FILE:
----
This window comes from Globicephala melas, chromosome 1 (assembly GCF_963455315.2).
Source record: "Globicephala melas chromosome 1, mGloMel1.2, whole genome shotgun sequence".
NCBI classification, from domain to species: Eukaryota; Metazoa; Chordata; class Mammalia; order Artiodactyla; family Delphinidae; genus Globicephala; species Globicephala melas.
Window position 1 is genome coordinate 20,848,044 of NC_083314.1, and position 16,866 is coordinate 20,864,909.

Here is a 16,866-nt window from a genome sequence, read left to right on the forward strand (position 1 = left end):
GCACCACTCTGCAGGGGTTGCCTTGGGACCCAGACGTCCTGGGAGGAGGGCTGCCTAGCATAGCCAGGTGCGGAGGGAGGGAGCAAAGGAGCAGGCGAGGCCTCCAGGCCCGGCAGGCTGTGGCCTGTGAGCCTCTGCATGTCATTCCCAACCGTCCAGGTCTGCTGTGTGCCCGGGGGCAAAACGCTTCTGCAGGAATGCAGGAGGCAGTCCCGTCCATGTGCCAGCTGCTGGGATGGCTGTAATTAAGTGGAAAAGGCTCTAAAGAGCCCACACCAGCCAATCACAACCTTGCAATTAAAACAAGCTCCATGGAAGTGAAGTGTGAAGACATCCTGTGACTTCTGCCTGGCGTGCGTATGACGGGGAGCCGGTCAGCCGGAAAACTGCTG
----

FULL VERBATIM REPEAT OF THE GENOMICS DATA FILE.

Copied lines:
This window comes from Globicephala melas, chromosome 1 (assembly GCF_963455315.2).
Source record: "Globicephala melas chromosome 1, mGloMel1.2, whole genome shotgun sequence".
NCBI classification, from domain to species: Eukaryota; Metazoa; Chordata; class Mammalia; order Artiodactyla; family Delphinidae; genus Globicephala; species Globicephala melas.
Window position 1 is genome coordinate 20,848,044 of NC_083314.1, and position 16,866 is coordinate 20,864,909.

Here is a 16,866-nt window from a genome sequence, read left to right on the forward strand (position 1 = left end):
GCACCACTCTGCAGGGGTTGCCTTGGGACCCAGACGTCCTGGGAGGAGGGCTGCCTAGCATAGCCAGGTGCGGAGGGAGGGAGCAAAGGAGCAGGCGAGGCCTCCAGGCCCGGCAGGCTGTGGCCTGTGAGCCTCTGCATGTCATTCCCAACCGTCCAGGTCTGCTGTGTGCCCGGGGGCAAAACGCTTCTGCAGGAATGCAGGAGGCAGTCCCGTCCATGTGCCAGCTGCTGGGATGGCTGTAATTAAGTGGAAAAGGCTCTAAAGAGCCCACACCAGCCAATCACAACCTTGCAATTAAAACAAGCTCCATGGAAGTGAAGTGTGAAGACATCCTGTGACTTCTGCCTGGCGTGCGTATGACGGGGAGCCGGTCAGCCGGAAAACTGCTG